I gave a talk at RubyConf that went over how we automate our development and deploy process here at Engine Yard. The part of the talk that got the most questions and spawned the most discussion was about the way we do deploy with zero downtime, even with migrations. Here is a bit more detail on the process.
At Engine Yard, we almost exclusively use DataMapper for our ORM. This means that we specify all of the properties for our models in the model class, there is no database introspection to generate accessors for the properties. I have not tried this technique with ActiveRecord but the concepts will be the same.
Example: Adding a column
This is the simplest example, but also the most common migration that we do.
First, before merging any part of the feature to master that needs a new column, create a migration on master that adds the column.
migration 1, :"add published_at to posts" do up do modify_table :posts do add_column :published_at, Time end end end
Then we simply test the migration, and ship it all the way to production. Now the column is created in the database—ready for us to use when we merge the code that requires the column.
This also allows us to always run migrations last in the deploy, after we have restarted the app servers. This means that new code is running on the app servers earlier in the deploy process.
Renaming a Column
Adding a column is pretty straightforward but there are some migrations that are much trickier to do with zero downtime.
Lets say you have a
Post model, and you want to rename the
body field to
We have a solution for this as well.
Step 1: Add the new column
Same as above, write and deploy the migration to add the new column to the database.
migration 1, :"add content to posts" do up do modify_table :posts do add_column :content, Text end end end
Step 2: Make the code aware of both columns
We usually do this by writing the code as if we were solely using the new column, then having a few accessors and hooks on the model to sync the data over.
class Post def content update_content attribute_get(:content) end def content=(new_content) self.body = new_content attribute_set(:content, new_content) end before :save, :update_content def update_content self.content = body end end
Step 3: Migrate the data
Now that your code is handling the migration of data as it runs, we need to migrate all columns to the new schema.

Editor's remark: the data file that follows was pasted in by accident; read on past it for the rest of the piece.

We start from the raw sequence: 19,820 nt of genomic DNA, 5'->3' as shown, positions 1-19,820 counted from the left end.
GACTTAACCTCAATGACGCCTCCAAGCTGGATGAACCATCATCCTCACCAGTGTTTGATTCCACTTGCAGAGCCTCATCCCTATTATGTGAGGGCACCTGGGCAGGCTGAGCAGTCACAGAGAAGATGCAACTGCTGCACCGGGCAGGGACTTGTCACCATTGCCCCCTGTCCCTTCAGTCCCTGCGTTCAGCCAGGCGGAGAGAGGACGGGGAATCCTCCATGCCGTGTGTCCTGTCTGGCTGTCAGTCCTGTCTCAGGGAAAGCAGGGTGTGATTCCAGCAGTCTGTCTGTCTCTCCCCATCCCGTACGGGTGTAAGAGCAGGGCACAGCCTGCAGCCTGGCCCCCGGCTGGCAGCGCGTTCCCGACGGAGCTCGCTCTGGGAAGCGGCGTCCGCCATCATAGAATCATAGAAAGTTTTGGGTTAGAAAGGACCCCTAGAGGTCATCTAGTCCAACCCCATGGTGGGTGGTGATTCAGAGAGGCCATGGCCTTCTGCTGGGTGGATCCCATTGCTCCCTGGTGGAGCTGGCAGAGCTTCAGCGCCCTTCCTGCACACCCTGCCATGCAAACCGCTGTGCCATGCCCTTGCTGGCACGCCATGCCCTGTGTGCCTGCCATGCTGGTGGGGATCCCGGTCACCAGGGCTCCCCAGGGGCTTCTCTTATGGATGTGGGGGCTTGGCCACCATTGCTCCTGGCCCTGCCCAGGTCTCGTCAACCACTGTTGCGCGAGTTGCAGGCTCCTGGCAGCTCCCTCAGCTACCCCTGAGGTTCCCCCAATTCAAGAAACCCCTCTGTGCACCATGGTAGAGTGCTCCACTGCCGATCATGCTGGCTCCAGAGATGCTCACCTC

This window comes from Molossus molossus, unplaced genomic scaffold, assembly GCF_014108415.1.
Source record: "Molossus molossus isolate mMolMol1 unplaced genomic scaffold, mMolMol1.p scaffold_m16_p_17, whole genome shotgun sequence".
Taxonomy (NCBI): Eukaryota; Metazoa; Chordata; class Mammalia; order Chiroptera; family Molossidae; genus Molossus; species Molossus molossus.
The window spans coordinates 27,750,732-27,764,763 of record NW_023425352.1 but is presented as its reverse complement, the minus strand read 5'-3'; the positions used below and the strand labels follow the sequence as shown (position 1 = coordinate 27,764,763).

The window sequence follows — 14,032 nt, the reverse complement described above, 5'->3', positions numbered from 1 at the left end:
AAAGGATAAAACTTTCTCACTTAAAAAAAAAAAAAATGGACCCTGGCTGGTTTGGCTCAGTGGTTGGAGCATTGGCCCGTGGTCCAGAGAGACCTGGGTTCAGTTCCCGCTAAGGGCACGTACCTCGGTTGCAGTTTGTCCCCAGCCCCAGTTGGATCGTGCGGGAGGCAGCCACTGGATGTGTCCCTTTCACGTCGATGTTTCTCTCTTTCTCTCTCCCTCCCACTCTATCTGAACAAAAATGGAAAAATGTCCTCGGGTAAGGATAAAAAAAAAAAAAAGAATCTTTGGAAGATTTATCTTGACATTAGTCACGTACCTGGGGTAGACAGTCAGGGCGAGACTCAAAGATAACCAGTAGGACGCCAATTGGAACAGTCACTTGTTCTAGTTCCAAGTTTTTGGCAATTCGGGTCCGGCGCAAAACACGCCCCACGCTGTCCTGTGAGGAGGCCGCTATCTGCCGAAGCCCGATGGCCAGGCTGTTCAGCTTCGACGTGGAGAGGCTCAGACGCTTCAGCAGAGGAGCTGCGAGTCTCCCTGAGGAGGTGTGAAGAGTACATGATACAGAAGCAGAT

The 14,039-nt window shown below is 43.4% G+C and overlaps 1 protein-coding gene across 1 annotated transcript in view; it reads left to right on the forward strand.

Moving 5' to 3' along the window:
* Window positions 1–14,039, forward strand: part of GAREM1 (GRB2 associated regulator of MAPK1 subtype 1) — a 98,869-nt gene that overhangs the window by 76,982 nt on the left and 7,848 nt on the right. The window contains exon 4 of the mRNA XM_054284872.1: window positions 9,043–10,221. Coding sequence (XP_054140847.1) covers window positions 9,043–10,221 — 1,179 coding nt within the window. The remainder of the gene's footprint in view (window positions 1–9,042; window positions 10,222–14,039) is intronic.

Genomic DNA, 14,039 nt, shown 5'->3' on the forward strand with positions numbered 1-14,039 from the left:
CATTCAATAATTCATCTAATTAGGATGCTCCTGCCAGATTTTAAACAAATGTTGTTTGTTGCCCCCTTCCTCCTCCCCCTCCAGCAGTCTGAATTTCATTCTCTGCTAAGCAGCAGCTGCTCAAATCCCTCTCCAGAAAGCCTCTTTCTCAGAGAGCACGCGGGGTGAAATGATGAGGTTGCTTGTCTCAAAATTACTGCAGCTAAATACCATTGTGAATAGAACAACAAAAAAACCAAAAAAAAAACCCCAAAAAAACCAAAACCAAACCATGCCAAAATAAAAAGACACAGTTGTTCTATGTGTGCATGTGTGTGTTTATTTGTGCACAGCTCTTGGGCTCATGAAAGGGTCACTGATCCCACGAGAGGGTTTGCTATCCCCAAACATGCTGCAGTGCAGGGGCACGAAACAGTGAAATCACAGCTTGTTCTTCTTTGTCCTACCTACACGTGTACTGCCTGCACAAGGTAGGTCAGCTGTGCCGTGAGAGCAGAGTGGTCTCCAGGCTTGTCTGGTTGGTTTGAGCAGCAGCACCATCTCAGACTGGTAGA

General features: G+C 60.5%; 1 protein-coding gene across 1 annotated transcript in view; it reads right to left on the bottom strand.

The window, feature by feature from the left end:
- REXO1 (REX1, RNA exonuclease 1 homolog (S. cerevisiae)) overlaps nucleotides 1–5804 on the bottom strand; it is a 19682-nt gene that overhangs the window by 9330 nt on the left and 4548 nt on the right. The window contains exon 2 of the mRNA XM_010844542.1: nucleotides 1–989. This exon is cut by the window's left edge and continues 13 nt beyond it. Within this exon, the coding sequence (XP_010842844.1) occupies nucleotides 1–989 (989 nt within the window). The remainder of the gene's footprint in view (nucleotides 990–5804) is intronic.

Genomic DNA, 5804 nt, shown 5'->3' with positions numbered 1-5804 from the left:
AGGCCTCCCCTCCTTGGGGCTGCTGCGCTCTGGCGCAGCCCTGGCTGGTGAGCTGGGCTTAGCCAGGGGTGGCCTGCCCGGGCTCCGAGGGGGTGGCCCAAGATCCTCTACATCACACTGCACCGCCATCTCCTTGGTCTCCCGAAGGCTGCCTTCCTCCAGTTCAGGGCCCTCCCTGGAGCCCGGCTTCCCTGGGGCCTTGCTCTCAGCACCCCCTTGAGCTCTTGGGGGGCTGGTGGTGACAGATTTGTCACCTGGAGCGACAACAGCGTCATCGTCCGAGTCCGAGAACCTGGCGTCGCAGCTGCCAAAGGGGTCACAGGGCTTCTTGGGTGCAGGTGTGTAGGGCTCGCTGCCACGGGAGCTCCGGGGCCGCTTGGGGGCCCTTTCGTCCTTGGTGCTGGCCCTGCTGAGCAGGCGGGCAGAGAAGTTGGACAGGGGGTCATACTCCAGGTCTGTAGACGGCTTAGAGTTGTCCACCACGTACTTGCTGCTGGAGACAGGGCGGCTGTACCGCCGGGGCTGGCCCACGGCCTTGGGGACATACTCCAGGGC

We can either use a migration for this or just write and run a rake task to copy all data from the body column to the content column.
Once this step is complete, the content column should be canonical and remain that way due to the way the code is written.
Step 4: Remove the temporary syncing code
We can now remove all references to the body column, including the code that syncs the data between the two columns.
At this point, we are almost done. The code is all updated not to use the old column; it only remains in the database.
Step 5: Drop the column
Finally, all we need to do is write a migration to drop the column from the database and deploy it to production. The code does not reference the column, so we can deploy it at our leisure.
This technique has worked very well for us at Engine Yard. It can be more complex, but overall it leads to less friction in the deploy process. When you know that there is no downtime needed for any step of your work, you can simply write code and ship it to production when you’re ready, rather than being blocked on waiting for a maintenance window.
Adding a column to the database is by far the most common kind of migration that we do. And using this technique still makes that very simple. Over all it has not added a significant amount of overhead to getting things done, and the lack of friction is a huge win.
Doesn’t always work
All this said, there are a small number of cases when you really cannot perform this technique. These are cases where the migration will take a long time and lock tables or cause heavy load on the database server. In the past year, these kinds of migrations have been the only ones that we have had to take downtime for. The most common manifestation was adding an index on a very large table. But if your database is heavily loaded, many
ALTER TABLE statements may take an unacceptably long time.